90% of a users’ time on their smartphone is spent on a mobile app as opposed to a mobile browser. This goes to show how willing users are to download apps, especially in this day and age where device storage size is so high.

How to Identify Which Business Model is Right for You?

Earlier on, we mentioned that the way that you monetize your app depends on your business model. Now, it’s time to find out which business model is right for you. This can be done by answering a few simple questions:

  1. What problem is your app trying to solve and how? Can your app help people or is it for fun?
  2. What is unique about your app and would people pay for this? Do you have a USP? How can you demonstrate that in a way that makes customers feel like they need your app in their life?
  3. What else do you think your app users would be willing to pay for? How can you maximise your in-app purchases? Read on for more information on what that means and what it can do for your app.
  4. What business models do your competitors use and how well have they worked? Take a look at an app you admire in a similar field to the app you are making. What do they do right? How are they making money?

With the answers to these questions in mind, we can begin to think about how to choose a monetization method that works for your business and is likely to be the most lucrative.

How to choose the best monetization method

Later on in this article, we’re going to look at the different types of app monetization that are at your disposal. For the time being, however, let’s get thinking about the criteria we’ll need to evaluate to be able to make that decision.


  • Competitor analysis: a great place to start is to find out what your competitors are doing. This does not have to be a business that’s on the same track as you - it could be a much more well-established one. In fact, this may be even better, as their choice of app monetization is more likely to be proven to work.
  • Target audience analysis: when you think about your target audience, you’ll need to try to understand how they are going to spend their money. Are they likely to pay for a subscription, or are you better off running ads?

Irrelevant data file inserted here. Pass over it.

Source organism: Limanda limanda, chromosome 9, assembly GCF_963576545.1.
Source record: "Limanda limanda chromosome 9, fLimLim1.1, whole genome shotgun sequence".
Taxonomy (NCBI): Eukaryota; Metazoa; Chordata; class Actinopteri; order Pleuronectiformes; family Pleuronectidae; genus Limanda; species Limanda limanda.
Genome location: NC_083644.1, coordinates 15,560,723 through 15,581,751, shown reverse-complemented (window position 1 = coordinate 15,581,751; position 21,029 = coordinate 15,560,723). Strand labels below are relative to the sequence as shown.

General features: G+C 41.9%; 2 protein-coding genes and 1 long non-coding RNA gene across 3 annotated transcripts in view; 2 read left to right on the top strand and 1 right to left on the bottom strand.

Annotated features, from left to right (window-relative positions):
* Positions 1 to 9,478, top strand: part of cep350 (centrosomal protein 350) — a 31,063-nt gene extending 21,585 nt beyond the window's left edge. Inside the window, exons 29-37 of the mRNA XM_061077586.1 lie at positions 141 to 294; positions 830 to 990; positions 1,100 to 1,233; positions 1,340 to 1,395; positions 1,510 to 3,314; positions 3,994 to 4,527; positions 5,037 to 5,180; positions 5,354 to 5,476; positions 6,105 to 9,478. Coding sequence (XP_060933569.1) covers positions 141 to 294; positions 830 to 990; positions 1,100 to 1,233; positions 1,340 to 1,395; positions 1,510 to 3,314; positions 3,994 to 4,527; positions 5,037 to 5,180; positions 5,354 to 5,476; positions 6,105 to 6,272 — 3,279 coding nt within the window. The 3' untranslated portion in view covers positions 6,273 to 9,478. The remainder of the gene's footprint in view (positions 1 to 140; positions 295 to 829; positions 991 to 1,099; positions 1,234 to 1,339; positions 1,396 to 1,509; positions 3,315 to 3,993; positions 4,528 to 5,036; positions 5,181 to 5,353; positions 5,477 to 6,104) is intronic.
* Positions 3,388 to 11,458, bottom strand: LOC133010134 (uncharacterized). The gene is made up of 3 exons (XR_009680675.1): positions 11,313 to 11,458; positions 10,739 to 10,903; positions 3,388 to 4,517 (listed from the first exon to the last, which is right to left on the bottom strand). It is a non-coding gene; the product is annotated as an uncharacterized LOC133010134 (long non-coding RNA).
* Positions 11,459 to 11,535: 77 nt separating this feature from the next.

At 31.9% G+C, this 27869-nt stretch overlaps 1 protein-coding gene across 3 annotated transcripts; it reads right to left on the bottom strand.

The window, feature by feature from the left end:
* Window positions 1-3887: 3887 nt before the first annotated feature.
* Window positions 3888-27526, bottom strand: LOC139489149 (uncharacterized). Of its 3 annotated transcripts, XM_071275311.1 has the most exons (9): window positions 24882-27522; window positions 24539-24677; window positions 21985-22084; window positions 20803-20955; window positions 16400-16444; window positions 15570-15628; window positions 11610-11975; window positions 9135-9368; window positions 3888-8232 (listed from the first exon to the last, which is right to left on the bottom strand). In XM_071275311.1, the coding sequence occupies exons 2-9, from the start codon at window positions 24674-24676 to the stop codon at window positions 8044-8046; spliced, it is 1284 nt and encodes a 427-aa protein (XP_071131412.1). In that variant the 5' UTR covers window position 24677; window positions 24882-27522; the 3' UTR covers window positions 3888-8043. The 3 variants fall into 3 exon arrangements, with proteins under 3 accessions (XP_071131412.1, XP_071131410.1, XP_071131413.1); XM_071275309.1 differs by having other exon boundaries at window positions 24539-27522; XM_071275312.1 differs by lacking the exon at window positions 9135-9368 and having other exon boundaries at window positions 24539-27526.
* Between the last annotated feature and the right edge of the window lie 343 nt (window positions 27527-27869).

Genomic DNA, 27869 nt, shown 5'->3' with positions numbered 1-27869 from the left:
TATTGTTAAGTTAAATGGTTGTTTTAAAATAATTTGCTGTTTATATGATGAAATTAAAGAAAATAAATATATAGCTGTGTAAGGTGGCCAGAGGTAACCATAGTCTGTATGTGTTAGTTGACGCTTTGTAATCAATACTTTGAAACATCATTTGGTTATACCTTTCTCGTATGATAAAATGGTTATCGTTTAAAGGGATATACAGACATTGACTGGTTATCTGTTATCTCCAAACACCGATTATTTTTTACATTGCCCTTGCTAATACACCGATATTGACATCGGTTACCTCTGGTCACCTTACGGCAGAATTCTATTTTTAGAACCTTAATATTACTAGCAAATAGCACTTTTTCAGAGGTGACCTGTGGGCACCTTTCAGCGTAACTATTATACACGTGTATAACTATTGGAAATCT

• According to the app type: does your app have something that you can sell within it in the form of an in-app purchase? Does the app warrant being a paid-for app in the first place? These are all questions where a correct answer is crucial.

The Difference Between Free Apps and Paid Apps

There is no instant answer to the question of ‘which type of app makes more money: free apps or paid apps?’ As we mentioned in the last section, it absolutely depends on what your business plan is.

However, learning about the differences between the two types of apps is super important to finding out which one is going to be the best choice for your business. Let’s take a look at the key points surrounding both free apps and paid apps.

For the record, apps that are free to download but offer in-app purchases tend to be classified under the ‘free apps’ umbrella, so that is what we are going to be doing today.

Free apps

  • Attract more targeted users and increase visibility and downloads
  • Less expensive and less complex than the paid ones
  • Multiple monetization options in the future
  • They help to buy a brand image
  • A great way to optimize your app
  • People are less likely to download them if they can’t try it out first
  • Less potential clients
  • Higher user expectations
  • More expensive app development
  • Limited monetization options

As we can see, there are a lot more benefits to free apps than paid apps. It’s not black and white: paid apps do have some small benefits such as the illusion of quality, but overall, a user is substantially more likely to download a free app than a paid one, even if it does require a subscription or an in-app purchase or two.

App Monetization Options


Over 90% of apps on the marketplace are free to download. So where do the developers make their money? Through other app monetization options is the answer.

Did you know much choice you have when it comes to monetizing your app? Well, there’s loads! You don’t have to charge customers to buy your app when there are a lot of other options at your disposal. Let’s take a look at each of them:

  1. Advertising - tonnes of apps these days will have some form of advertisement within them, whether it be for a third party or for a paid version of the app they are currently using. Advertising is the most popular form of ad monetization and it comes in a number of different forms:
    1. Banner ads - ads displayed in various sizes at the top and bottom of the screen during usage.